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William Leggett
October 25, 1971
Roberto Clemente and a no-name crew of pitchers Pirated away a World Series that mighty Baltimore had all but banked
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October 25, 1971

Some Kind Of A Comeback

Roberto Clemente and a no-name crew of pitchers Pirated away a World Series that mighty Baltimore had all but banked

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The 1971 World Series had been over for 10 minutes, and Steve Blass stood atop Manager Danny Murtaugh's desk in the visitors' clubhouse at Memorial Stadium in Baltimore, exuberant over the 2-1 seventh-game victory he had just pitched against the Orioles. Blass was asked if he had received one of those phone calls, so fashionable these days, from someone holding high political office. "I certainly did," Blass replied. "It was from the First Selectman of Falls Village, Conn. He congratulated me and I told him I was darn proud to be a part of the Pittsburgh no-name pitching staff."

Eight days before, the Pirates had entered the Series about as underdog as a team can get. After three more days they were down by two games, and obviously the odds had been too short, if anything. But now they were the World Champions. In a wild turnabout, they won four of the last five games and the gritty, hustling Pirates became the third Pittsburgh team in 47 years to win a World Series. They had produced a hero of major proportions in Roberto Clemente, who got 12 hits, including two home runs, a triple and two doubles, and fielded another just as impressive in Blass, the perfect pitcher to face Baltimore in the two games the Pirates had to win.

With two outs in the eighth inning of the final game and the Pirates holding a 2-1 lead, Blass was in serious trouble. Baltimore had the tying run 90 feet from home with Dave Johnson at bat. Pirate Catcher Manny Sanguillen walked to the mound and talked briefly to his pitcher. Then the 29-year-old Blass turned one of his many slow circles around the mound. "Those circles," he said after the game, "were previews of what is probably going to turn out to be a bad stomach." But he took a deep breath, threw a curve to the plate, and Johnson grounded to shortstop to end Baltimore's last good chance to win a second straight Series.

Until the deciding game, the 68th Series had taken on all the aspects of one of those National Basketball Association playoffs in which the home team always seems to win. The Orioles grabbed the first two games in Baltimore, lost the next three in Pittsburgh and then won the sixth game back home. But the Home Sweet Home refrain turned sour at last.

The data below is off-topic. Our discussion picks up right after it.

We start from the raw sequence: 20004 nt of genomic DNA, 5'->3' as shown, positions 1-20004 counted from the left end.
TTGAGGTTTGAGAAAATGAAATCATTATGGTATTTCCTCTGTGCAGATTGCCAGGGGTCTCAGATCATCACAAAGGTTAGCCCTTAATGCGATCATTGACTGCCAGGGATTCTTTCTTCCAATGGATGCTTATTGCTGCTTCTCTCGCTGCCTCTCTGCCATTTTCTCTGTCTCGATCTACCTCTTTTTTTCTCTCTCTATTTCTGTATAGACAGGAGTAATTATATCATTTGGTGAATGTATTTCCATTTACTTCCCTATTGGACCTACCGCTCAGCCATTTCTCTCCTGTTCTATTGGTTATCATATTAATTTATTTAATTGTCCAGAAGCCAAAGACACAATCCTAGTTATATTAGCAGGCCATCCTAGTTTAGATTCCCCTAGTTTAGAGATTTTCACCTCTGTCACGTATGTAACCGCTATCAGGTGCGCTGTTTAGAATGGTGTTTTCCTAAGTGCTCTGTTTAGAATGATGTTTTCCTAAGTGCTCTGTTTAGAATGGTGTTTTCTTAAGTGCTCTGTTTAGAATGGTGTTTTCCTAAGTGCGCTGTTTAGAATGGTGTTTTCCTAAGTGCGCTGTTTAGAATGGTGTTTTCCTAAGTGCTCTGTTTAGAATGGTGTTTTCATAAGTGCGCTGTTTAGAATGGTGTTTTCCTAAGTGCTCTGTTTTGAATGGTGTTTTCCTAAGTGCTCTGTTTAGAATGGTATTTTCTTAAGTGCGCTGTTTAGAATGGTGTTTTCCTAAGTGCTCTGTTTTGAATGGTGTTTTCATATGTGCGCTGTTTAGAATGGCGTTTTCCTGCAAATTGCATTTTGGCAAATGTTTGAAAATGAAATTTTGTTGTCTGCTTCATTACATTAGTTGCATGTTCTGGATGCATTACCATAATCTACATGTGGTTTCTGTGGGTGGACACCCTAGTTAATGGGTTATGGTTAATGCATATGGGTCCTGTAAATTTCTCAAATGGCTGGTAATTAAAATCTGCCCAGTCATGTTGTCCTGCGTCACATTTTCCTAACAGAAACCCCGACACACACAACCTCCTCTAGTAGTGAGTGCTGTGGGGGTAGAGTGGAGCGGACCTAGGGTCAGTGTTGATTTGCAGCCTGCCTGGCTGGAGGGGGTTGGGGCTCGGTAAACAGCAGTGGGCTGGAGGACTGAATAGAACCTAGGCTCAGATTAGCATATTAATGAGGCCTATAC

When it was all over, Baltimore's Earl Weaver delivered himself of a tortured soliloquy. "It wasn't quite as upsetting as when we lost to the Mets in 1969," he said. "And I still think we're the best damn team in baseball, even though we lost the seventh game to the Pirates. We'll be back here again. We'll win 100 games next year. Oh hell, what I'm really thinking and not saying is that it wouldn't be too bad an idea to just paint the fence and plow the tomatoes under."

The Orioles got plowed under when Willie Stargell, the slumbering giant of the Monongahela, opened the eighth inning with a single through the middle that scooted just beneath Shortstop Mark Belanger's glove, thus defeating Baltimore's defensive overshift. Jose Pagan, next up, hit a fly ball to deep center field that went over the head of Merv Rettenmund; Rettenmund juggled the ball as it rebounded from the fence, and Stargell never stopped running. He roared home, beating a relay throw that never arrived because First Baseman Boog Powell cut it off. Baltimore may long wonder whether Powell's big mitt should have intervened, but Stargell almost certainly would have beaten the throw in any event. He was home with the winning run.

"I'm so happy about the way this turned out," Stargell said later. "When it began you would have thought the Pittsburgh Pirates were nothing more than the invited guests at the St. Valentine's Day massacre."

Pittsburgh's first run came on a homer by Clemente, who hit .414 in the Series and proved again, as if he needed to, that on certain days he belongs in a higher league than anyone else. In a classic Series, he was the classic player.

Baltimore itself was thinking in terms of classicism when it survived all sorts of tragedy to win on Saturday and force the Series into a seventh game. The dramatic sixth, in fact, was really the first game that both teams played well. From the fifth inning on, it was a remarkably thrilling thing to watch.

Jim Palmer started for the Orioles, gave up one run and then another to Clemente, naturally, on a homer. When Baltimore finally got two men on in the fifth inning—only the second time that Pittsburgh's faceless pitching staff had allowed that many Orioles on base in 32 innings—Baltimoreans hesitantly began to stir. But the Orioles failed to score, and Weaver went through a weird hat trick. He slammed his cap on the dugout wall three times. "I was so frustrated I was ready to try anything," he said. "I was trying to break a seam in the cap. I had a 16-straight cap going for me [the extent of Baltimore's winning streak before it lost the third game of the Series], and somebody stole it off the desk in my office. We went to Pittsburgh and lost three in a row. After I threw the cap the third time I went into our clubhouse and got myself an old beat-up cap, put it on and when I came out with it in the sixth inning Don Buford hit a home run."

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